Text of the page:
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This article in AJ

  1. Vol. 72 No. 4, p. 613-616
     
    Received: Apr 13, 1979


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doi:10.2134/agronj1980.00021962007200040010x

Seasonal Nitrogen Accumulation and Fixation by Soybeans Grown at Different Densities1

  1. A. N. Nelson and
  2. R. W. Weaver2

abstract

abstract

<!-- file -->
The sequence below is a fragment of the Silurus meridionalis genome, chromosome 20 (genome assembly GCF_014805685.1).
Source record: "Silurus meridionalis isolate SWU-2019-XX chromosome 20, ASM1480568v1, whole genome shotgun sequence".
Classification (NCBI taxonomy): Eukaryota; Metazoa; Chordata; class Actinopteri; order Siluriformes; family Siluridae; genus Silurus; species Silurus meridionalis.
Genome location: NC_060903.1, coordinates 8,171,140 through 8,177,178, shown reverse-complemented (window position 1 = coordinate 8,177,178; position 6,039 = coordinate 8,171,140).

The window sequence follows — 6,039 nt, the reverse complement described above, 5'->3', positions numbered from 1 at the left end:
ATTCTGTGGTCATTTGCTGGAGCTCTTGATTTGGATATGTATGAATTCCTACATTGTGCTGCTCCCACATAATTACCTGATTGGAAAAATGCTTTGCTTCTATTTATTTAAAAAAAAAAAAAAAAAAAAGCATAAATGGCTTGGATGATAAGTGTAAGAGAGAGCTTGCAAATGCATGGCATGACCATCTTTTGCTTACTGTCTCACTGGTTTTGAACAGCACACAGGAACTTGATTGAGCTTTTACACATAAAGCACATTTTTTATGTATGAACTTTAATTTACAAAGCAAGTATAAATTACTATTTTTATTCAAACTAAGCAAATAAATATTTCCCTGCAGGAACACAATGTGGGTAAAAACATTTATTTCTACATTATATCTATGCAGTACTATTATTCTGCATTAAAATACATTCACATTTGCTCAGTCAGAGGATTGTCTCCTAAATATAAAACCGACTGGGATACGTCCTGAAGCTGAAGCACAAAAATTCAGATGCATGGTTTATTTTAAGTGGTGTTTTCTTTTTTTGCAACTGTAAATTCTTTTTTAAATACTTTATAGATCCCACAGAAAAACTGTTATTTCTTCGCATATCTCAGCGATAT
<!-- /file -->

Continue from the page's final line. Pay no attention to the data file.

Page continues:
Intra-row spacing is expected to affect N accumulation and fixation because of the gross morphological changes that occur for plants grown at different densities. Enhancement of N fixation may lead to increases hi soil N for nonleguminous crops and increase efficiency of soybean [Glydne max (L.) Merr.] production. Modulating and non-nodulating isolines of Lee cultivar soybeans were grown in a field experiment on Ships clay (very fine, mixed thermic, Udertic Haplustolls) at densities of 48,500, 97,000 and 194,000 plants ha1 to determine the effect of plant density on seasonal patterns of N fixation and N distribution within plant tops. The distance between rows was 70 on. The tops of the nodulating isoline plants were separated into leaflets, stems plus petioles, and pods. The rate of acetylene reduction and nodule mass was determined on the roots. Root density determinations were made using mini-rbizotrons. The rate of dry matter accumulation per hectare and distribution of N within the plants was not greatly affected by planting density. No significant differences in root densities were found between isolines or among plant densities. The highest planting density of the nodulating isoline accumulated more than 300 kgNha-1 but total plant N in the non-nodulating isoline was approximately 75 kgNha-1. During the first 17 days of the pod filling period, N accumulation in the pod sink was greatest and averaged approximately 7.5 kgNha-1 day1 without a net loss of N from the leaflets. This indicates that N fixation can meet the N needs of soybeans without mobilization of leaf N.

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